Follow Slashdot stories on Twitter


Forgot your password?

Comment: I got a solution (Score 3, Interesting) 779

by 7213 (#48959929) Attached to: WA Bill Takes Aim at Boys' Dominance In Computer Classes

Why not make a few of the classes a requirement, not an elective.

I suspect you may be able to entice more young women into tech, if you expose them too it more.

If EVERYONE in your grade has to take a few of the basic computer science classes, you may find that more women get interested in the subject. Women who wouldn't, on their own, think to take the class.

Comment: Re:How many days will it take . . . (Score 1) 219

by 7213 (#48589635) Attached to: Seagate Bulks Up With New 8 Terabyte 'Archive' Hard Drive

That's why the redundancy design of disk arrays like IBM's XIV (and others) are so necessary with large SATA drives.

Rebuilding a single 8TB drive to another single 8TB drive in a raid array is dangerously slow (odds of a secondary failure are high). It will also have a long negative impact on array performance.

But if your rebuilding redundancy from a failed 8TB drive across a system containing say 72 of these drives with (at least) triple redundancy of any given extent, you'll be just fine and struggle to notice a performance hit.

Basically, large SATA drives don't belong in classic RAID designs. You want to massively distribute IO & redundancy to overcome the per disk bandwidth limitations.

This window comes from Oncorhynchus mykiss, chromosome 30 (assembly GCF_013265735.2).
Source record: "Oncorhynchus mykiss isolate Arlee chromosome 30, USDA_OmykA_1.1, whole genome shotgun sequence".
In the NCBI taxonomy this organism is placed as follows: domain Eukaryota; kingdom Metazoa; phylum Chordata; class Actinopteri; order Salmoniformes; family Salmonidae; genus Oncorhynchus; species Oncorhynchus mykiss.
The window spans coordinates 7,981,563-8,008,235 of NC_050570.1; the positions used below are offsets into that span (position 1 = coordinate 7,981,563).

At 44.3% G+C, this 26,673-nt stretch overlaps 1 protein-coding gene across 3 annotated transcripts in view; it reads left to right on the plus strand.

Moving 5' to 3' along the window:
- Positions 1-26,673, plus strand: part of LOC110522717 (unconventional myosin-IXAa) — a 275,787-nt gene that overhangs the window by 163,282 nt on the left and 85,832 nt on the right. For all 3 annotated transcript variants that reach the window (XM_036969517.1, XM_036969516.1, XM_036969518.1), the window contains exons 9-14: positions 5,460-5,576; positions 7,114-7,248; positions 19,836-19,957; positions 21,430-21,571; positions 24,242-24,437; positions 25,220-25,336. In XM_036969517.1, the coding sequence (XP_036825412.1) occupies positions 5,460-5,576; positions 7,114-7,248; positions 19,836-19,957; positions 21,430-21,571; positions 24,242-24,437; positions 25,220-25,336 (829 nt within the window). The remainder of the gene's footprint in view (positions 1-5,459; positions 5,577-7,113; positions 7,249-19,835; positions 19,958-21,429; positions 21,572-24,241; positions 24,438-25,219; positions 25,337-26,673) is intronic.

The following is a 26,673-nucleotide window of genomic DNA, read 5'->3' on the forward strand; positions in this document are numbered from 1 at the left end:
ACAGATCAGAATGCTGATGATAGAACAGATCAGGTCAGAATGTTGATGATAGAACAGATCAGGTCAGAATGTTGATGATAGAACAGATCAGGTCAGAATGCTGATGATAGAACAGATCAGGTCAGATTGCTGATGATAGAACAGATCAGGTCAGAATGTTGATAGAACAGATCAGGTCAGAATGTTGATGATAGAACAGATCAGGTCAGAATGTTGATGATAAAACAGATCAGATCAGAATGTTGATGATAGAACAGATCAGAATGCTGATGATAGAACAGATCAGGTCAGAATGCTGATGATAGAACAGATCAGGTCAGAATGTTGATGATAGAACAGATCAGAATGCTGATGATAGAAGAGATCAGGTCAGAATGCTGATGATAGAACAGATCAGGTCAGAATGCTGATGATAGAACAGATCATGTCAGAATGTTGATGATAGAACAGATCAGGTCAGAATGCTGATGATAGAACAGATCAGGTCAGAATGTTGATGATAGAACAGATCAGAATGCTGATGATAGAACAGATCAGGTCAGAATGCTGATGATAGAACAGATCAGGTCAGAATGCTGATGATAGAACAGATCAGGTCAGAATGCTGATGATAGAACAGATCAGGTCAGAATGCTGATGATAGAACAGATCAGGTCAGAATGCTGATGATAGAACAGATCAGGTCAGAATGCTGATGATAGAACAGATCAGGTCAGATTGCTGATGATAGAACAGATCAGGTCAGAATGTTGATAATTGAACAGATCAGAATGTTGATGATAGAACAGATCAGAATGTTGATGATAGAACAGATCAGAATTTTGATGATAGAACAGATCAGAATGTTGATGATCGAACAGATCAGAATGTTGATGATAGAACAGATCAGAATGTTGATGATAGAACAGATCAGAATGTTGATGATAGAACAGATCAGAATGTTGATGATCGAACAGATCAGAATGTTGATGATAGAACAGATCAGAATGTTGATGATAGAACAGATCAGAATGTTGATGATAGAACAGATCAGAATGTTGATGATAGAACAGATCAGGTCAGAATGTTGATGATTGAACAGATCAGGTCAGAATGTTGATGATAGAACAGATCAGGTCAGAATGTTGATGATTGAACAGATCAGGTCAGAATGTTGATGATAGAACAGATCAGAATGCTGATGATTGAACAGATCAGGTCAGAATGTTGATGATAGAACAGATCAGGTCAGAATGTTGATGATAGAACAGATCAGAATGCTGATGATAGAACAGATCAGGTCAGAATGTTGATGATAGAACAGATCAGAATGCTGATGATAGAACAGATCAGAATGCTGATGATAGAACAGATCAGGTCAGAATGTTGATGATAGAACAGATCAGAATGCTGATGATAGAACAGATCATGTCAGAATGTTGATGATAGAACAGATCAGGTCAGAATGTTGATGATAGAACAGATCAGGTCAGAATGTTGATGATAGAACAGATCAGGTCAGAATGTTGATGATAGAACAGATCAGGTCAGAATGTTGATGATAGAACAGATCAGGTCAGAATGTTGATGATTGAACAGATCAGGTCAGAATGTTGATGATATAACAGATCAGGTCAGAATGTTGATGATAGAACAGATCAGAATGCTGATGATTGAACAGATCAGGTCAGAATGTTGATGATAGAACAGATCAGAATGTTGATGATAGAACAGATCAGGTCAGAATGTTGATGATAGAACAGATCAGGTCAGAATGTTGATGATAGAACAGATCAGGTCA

Comment: Re:The "old boys' club" (Score 2) 335

by 7213 (#48010741) Attached to: State of Iowa Tells Tesla To Cancel Its Scheduled Test Drives

"Tesla is getting legislated out of existence in most places."

Please explain.

The laws denying auto manufacturers from selling directly to consumers are ancient & GM blamed them too some degree for their bankruptcy back in 2008.

There are also laws forbidding movie studios from owning movie theaters, based on similar reasoning.

These aren't NEW, they aren't getting 'legislated out of existence' they failed to build a business model that fits the current laws. Either they modify their model & sign up dealers (boo!) or continue to fight this in court (hooray!).

Comment: Re:Relates to K-Mart purchase (Score 2) 137

by 7213 (#43806483) Attached to: Sears Is Turning Shuttered Stores Into Data Centers

Sears Holdings isn't a retail company, or an IT company, or a realistate company, they are a hedge fund trying to squeeze out all the possible paper value from their assets. So that they can eventually convince some other sucker to buy these assets.

This is a continuation of some rather silly decisions that they've been making for some time.

Comment: Re:Nor surprising and won't matter. (Score 3, Informative) 121